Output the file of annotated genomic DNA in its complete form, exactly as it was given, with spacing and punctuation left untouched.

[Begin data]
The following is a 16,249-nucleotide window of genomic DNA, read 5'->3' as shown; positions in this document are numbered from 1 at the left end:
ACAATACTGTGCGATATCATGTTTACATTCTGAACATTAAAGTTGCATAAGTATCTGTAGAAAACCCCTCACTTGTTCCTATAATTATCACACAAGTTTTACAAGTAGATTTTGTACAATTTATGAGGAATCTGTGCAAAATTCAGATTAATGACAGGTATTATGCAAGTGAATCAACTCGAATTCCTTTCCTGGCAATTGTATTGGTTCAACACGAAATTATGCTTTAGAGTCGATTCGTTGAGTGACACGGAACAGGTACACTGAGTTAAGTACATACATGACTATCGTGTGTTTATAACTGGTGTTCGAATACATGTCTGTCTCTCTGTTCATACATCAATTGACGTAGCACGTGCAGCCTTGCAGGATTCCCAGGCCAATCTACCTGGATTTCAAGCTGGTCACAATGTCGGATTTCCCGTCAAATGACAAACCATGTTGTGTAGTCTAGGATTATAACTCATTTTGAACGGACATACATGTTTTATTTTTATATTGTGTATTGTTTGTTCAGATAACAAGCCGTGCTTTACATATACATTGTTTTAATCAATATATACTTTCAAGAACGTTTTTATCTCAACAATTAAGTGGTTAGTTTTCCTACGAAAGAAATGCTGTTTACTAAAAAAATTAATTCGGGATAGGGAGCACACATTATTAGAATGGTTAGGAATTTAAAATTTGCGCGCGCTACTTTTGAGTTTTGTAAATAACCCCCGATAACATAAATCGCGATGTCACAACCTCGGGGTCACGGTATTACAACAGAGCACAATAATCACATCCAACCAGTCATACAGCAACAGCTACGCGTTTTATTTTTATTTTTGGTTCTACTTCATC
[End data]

The following is a 16,249-nucleotide window of genomic DNA, read 5'->3' as shown; positions in this document are numbered from 1 at the left end:
ACAATACTGTGCGATATCATGTTTACATTCTGAACATTAAAGTTGCATAAGTATCTGTAGAAAACCCCTCACTTGTTCCTATAATTATCACACAAGTTTTACAAGTAGATTTTGTACAATTTATGAGGAATCTGTGCAAAATTCAGATTAATGACAGGTATTATGCAAGTGAATCAACTCGAATTCCTTTCCTGGCAATTGTATTGGTTCAACACGAAATTATGCTTTAGAGTCGATTCGTTGAGTGACACGGAACAGGTACACTGAGTTAAGTACATACATGACTATCGTGTGTTTATAACTGGTGTTCGAATACATGTCTGTCTCTCTGTTCATACATCAATTGACGTAGCACGTGCAGCCTTGCAGGATTCCCAGGCCAATCTACCTGGATTTCAAGCTGGTCACAATGTCGGATTTCCCGTCAAATGACAAACCATGTTGTGTAGTCTAGGATTATAACTCATTTTGAACGGACATACATGTTTTATTTTTATATTGTGTATTGTTTGTTCAGATAACAAGCCGTGCTTTACATATACATTGTTTTAATCAATATATACTTTCAAGAACGTTTTTATCTCAACAATTAAGTGGTTAGTTTTCCTACGAAAGAAATGCTGTTTACTAAAAAAATTAATTCGGGATAGGGAGCACACATTATTAGAATGGTTAGGAATTTAAAATTTGCGCGCGCTACTTTTGAGTTTTGTAAATAACCCCCGATAACATAAATCGCGATGTCACAACCTCGGGGTCACGGTATTACAACAGAGCACAATAATCACATCCAACCAGTCATACAGCAACAGCTACGCGTTTTATTTTTATTTTTGGTTCTACTTCATC